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QUATERMASS

Heavy Prog • United Kingdom


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Quatermass picture
Quatermass biography
Founded in London, UK in 1969 - Disbanded in 1971 - Reformed as Quatermass II between 1994-1999

Power trio of keyboard, bass and drums. Straddling the line between hard rock and prog, there's a little something here to appease fans of both styles. Keyboards apparently just piano and organ, with the latter being especially hot-wired to make the keyboardist's style resemble FRUMPY keyboardist Jean-Jacques KRAVETZ, or perhaps Dave STEWART at his most maniacal (see "Dreams Wide Awake" for an example). He can lash out at his organ with a recklessness that puts EMERSON to shame, listen to the solo on "Post War, Saturday Echo" if you don't believe me. Bass player John GUSTAFSON (pre-ROXY MUSIC) sings in a uncontrolled, manic voice that can often sound gut-wrenching. A couple of tracks (the ballad "Good Lord Knows" and the lengthy jam-orientated "Laughin' Tackle" include massed strings. In the 90s there suddenly was a QUATERMASS II, but their music seems to have very little to do with the original band. The latest CD is called "The Long Road".

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QUATERMASS top albums (CD, LP, MC, SACD, DVD-A, Digital Media Download)

3.74 | 183 ratings
Quatermass
1970
2.09 | 14 ratings
Quatermass II: Long Road
1997

QUATERMASS Live Albums (CD, LP, MC, SACD, DVD-A, Digital Media Download)

QUATERMASS Videos (DVD, Blu-ray, VHS etc)

QUATERMASS Boxset & Compilations (CD, LP, MC, SACD, DVD-A, Digital Media Download)

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QUATERMASS Reviews


Showing last 10 reviews only
 Quatermass by QUATERMASS album cover Studio Album, 1970
3.74 | 183 ratings

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Quatermass
Quatermass Heavy Prog

Review by prog_traveller!!

4 stars With its immense quality, both in ideas, execution and musicality, a power trio, consisting of drummer, bassist and keyboard player, created a fantastic display of heavy prog in the purest sense.

The album is mainly based upon organ, bass and drums. Occasionally some other keyboards can be heard as well like a clavinet, Fender-Rhodes piano and Mellotron.

This piece is well-rounded, technically competent and complex, but throughout its duration the style does not come out much of the heavy sphere.

The album consists of nine songs and each represents the brilliant musicality of this band, combining elements of hard rock, blues rock, with incredible progressions and great composing possibilities. " Post War Saturday Echo" is the first epic number of the album, clocking in at almost ten minutes and mixing heavy blues with distorted vocals and organ grinding rock break outs, with a relentless that is full of keyboard heaven, the second one is "Laughing Tackle" which throughout its duration gives various mood swings, eclectic / psychedelic and elements of jazz music, all combined in symphonic gold.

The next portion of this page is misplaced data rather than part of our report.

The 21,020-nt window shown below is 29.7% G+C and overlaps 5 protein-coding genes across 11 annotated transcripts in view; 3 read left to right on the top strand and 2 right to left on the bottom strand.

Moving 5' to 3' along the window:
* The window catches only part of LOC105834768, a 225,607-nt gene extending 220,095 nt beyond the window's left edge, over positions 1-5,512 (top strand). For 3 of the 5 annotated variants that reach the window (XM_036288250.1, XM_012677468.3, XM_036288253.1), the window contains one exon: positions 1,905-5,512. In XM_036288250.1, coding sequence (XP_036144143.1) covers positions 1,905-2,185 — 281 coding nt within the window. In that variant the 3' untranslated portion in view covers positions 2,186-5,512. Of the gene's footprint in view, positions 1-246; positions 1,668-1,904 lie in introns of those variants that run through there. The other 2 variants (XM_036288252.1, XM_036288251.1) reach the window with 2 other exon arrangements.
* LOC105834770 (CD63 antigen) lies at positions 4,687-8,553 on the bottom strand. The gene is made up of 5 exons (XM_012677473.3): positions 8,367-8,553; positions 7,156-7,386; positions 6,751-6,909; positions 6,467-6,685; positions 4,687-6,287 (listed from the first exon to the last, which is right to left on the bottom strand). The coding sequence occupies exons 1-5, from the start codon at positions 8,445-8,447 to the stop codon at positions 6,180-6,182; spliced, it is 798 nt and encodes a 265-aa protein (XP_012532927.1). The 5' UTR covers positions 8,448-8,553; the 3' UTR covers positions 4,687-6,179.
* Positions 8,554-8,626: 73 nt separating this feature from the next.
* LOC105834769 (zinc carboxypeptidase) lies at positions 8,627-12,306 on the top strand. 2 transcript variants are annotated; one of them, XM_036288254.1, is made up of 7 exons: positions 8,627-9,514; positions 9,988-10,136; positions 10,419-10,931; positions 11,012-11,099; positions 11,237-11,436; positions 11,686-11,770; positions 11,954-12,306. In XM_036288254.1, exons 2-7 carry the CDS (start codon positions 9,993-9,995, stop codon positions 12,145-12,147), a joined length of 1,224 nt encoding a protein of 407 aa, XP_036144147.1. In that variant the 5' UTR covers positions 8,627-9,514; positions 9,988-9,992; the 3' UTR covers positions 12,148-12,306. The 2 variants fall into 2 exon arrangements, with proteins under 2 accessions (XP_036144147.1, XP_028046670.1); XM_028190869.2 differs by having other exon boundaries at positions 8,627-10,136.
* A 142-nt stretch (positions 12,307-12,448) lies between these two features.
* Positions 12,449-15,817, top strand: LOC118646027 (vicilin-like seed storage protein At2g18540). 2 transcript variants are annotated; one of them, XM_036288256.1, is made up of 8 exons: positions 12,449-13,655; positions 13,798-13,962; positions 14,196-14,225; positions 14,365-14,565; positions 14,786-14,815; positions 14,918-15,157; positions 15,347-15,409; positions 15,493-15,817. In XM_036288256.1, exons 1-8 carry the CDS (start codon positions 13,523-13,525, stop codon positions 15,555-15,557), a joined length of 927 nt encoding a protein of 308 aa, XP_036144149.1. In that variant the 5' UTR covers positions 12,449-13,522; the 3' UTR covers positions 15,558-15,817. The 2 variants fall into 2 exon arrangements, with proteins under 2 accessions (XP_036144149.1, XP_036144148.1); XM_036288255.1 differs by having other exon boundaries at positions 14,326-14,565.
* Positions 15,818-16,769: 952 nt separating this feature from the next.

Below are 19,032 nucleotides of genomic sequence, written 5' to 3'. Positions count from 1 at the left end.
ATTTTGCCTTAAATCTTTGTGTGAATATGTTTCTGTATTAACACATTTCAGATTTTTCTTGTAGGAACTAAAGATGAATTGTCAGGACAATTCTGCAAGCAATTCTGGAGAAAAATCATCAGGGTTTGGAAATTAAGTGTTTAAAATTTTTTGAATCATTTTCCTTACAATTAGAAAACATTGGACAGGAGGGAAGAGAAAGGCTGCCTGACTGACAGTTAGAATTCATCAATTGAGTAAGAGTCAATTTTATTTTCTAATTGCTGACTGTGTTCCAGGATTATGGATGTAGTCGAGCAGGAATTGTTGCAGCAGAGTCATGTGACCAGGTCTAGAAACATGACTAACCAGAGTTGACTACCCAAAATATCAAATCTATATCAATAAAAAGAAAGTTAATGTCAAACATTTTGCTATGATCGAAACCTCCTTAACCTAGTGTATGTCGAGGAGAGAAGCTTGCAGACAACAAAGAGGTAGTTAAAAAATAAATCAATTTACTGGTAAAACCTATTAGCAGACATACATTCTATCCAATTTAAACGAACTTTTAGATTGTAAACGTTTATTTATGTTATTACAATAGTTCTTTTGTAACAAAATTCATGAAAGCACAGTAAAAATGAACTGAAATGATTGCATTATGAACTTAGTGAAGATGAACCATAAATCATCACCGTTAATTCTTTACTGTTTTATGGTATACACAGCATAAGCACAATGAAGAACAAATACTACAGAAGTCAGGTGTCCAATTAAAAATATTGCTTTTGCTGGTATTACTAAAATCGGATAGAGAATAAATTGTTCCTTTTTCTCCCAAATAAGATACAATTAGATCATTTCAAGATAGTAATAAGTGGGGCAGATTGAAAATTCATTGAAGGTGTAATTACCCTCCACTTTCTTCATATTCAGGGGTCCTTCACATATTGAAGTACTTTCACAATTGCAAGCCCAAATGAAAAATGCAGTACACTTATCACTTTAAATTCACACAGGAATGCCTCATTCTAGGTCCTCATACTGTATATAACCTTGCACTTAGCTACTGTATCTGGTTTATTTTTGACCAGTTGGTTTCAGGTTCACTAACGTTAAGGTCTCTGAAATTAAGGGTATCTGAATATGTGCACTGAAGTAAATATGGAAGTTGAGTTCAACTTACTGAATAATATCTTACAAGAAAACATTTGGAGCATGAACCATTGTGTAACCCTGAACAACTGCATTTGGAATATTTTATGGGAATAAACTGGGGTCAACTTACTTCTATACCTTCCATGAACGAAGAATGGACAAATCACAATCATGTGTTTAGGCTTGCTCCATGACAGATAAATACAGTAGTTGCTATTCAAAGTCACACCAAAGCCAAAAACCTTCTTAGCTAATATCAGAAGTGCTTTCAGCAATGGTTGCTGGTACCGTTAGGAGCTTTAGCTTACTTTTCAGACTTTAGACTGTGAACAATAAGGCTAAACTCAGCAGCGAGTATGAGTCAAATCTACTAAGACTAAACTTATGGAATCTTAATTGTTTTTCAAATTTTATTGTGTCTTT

There is not a single weak moment, and it still, to this day, sounds as fresh and original.

 Quatermass by QUATERMASS album cover Studio Album, 1970
3.74 | 183 ratings

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Quatermass
Quatermass Heavy Prog

Review by JD

3 stars 70's Heavy Prog in the purist sense

Full Disclosure :

I was 12 years old when this 1970 album was released. It was a time when I was just being introduced to the likes of Deep Purple, Uriah Heep, Iron Butterfly, Grand Funk Railroad, The Moody Blues, ELP and King Crimson. But many artist from around the globe, like Quatermass, eluded exposure here in Canada. Thanks to the advent of the home computer and the internet, these lost gems are now within discovery's reach.

Production :

In 1970, rock, and specifically heavy and progressive rock, raised the bar for production values. Deep Purple, Uriah Heep, ELP, all showed that beyond the fantastic playing there was also a sonic universe to explore. This recording is a better than average production for the time. Not quite at the Eddy Offord level but punchy enough to bare repeated listens and cutting more like a serrated knife than a scalpel, the rawness of the sound only adds to this albums appeal given it release date.

16/20

Song Writing :